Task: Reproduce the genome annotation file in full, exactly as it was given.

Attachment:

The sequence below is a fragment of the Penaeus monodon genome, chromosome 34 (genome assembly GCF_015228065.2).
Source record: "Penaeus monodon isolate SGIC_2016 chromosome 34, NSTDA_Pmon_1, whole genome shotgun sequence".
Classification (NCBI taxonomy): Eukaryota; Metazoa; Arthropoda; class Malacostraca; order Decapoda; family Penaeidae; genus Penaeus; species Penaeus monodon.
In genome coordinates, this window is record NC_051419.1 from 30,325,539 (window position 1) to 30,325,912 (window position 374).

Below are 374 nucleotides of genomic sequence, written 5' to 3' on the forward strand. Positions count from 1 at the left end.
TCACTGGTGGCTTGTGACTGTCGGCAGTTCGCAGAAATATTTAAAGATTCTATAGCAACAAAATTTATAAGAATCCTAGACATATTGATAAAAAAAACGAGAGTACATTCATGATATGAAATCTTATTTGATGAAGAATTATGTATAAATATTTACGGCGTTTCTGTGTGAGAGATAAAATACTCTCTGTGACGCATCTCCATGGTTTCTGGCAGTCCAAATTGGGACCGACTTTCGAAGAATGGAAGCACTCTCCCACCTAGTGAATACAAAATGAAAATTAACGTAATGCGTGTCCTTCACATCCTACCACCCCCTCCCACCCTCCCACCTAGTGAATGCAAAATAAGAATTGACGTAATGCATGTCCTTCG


The sequence below is a fragment of the Penaeus monodon genome, chromosome 34 (genome assembly GCF_015228065.2).
Source record: "Penaeus monodon isolate SGIC_2016 chromosome 34, NSTDA_Pmon_1, whole genome shotgun sequence".
Classification (NCBI taxonomy): Eukaryota; Metazoa; Arthropoda; class Malacostraca; order Decapoda; family Penaeidae; genus Penaeus; species Penaeus monodon.
In genome coordinates, this window is record NC_051419.1 from 30,325,539 (window position 1) to 30,325,912 (window position 374).

Below are 374 nucleotides of genomic sequence, written 5' to 3' on the forward strand. Positions count from 1 at the left end.
TCACTGGTGGCTTGTGACTGTCGGCAGTTCGCAGAAATATTTAAAGATTCTATAGCAACAAAATTTATAAGAATCCTAGACATATTGATAAAAAAAACGAGAGTACATTCATGATATGAAATCTTATTTGATGAAGAATTATGTATAAATATTTACGGCGTTTCTGTGTGAGAGATAAAATACTCTCTGTGACGCATCTCCATGGTTTCTGGCAGTCCAAATTGGGACCGACTTTCGAAGAATGGAAGCACTCTCCCACCTAGTGAATACAAAATGAAAATTAACGTAATGCGTGTCCTTCACATCCTACCACCCCCTCCCACCCTCCCACCTAGTGAATGCAAAATAAGAATTGACGTAATGCATGTCCTTCG